Bedbug cimicidae or bed bugs, are small parasitic insects. The most common type is cimex lectularius. The term usually refers to species that prefer to feed on human blood. All insects in this family live by feeding exclusively on the blood of warm-blooded animals. A number of health effects may occur due to bed bugs including skin rashes, psychological effects and allergic symptoms. Diagnosis involves both finding bed bugs while bedbugs have been known to harbor pathogens in their bodies, including plague and hepatitis b, they have not been linked to the transmission of any disease and are not regarded as a medical threat. Some individuals, however, can get skin infections and scars from scratching bites. While bedbugs are not regarded as a vector of transmissible diseases, they may be a significant source of alarm or distress. Bedbugs are generally active only at dawn, with a peak attack period about an hour before dawn, though given the opportunity, they may attempt to feed at other times. Attracted by warmth and the presence of carbon dioxide, the bug pierces the skin of its host with two hollow tubes. With one tube it injects its saliva, which contains anticoagulants and anesthetics, while with the other it withdraws the blood of its host. After feeding for about five minutes, the bug returns to its hiding place. The bites cannot usually be felt until some minutes or hours later, as a dermatological reaction to the injected agents.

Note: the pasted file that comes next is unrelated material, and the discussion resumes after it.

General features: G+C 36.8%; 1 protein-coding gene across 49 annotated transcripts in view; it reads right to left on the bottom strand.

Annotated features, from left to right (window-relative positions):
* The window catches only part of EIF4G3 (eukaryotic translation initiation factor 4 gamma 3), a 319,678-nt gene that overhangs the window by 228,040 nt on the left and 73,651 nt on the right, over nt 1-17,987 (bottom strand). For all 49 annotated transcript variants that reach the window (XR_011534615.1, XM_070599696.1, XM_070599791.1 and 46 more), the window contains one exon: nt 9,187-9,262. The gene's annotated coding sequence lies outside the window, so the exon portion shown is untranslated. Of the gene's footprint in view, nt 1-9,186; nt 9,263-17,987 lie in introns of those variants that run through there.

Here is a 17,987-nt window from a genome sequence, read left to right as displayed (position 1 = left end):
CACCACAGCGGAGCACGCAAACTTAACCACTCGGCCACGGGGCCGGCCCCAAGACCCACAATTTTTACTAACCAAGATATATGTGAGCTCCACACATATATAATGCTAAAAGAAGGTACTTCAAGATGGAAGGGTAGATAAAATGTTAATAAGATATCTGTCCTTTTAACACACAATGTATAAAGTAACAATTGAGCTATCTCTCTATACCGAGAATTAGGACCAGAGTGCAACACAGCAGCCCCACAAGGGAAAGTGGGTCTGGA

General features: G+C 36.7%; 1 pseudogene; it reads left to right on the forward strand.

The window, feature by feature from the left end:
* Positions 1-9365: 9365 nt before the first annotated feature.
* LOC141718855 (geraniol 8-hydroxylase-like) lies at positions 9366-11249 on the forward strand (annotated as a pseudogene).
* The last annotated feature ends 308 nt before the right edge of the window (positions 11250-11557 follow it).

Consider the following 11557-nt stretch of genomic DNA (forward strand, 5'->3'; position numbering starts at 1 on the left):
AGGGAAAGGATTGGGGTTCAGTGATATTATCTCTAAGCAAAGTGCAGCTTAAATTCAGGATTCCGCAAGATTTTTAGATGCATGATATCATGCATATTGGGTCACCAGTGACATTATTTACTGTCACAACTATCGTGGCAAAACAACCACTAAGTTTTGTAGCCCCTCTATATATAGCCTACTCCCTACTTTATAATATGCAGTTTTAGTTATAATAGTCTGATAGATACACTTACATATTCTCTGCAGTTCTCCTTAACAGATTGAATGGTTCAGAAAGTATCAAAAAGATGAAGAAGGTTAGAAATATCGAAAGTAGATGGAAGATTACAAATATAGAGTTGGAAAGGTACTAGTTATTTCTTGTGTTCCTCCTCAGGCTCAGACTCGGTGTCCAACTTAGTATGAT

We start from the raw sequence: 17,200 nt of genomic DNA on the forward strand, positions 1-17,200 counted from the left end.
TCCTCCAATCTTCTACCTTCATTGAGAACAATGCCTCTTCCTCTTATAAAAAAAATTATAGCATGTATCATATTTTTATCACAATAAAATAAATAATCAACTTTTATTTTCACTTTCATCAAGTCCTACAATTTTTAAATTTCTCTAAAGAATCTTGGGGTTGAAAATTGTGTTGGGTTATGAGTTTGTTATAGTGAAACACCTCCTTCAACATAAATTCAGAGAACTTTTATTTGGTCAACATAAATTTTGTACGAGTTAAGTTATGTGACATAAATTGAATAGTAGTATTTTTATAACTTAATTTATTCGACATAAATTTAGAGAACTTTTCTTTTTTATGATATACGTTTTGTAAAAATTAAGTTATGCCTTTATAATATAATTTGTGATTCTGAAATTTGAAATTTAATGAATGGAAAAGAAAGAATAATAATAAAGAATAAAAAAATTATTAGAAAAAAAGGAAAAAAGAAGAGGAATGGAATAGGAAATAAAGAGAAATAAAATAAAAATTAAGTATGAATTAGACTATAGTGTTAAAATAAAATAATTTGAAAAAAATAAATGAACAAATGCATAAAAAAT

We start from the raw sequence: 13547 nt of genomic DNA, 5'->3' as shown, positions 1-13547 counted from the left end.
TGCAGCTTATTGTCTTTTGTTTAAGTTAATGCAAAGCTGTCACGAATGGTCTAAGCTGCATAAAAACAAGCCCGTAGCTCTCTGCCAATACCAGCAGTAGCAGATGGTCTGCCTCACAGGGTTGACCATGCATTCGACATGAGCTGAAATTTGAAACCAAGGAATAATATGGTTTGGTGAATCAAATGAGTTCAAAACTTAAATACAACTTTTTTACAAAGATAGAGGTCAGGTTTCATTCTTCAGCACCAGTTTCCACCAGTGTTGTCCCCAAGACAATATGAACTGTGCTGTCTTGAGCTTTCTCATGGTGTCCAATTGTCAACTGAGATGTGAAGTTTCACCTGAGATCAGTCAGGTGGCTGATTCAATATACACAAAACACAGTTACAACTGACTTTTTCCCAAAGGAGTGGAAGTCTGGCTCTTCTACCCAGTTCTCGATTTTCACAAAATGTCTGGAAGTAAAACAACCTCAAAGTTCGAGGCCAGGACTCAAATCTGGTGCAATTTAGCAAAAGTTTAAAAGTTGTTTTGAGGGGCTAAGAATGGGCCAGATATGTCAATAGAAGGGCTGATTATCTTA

Control & Prevention Tips
There are several methods to control bed bugs. Physical methods of controlling bedbugs include
However, our pest control operator will usually give you specific instructions to prepare for an inspection or treatment.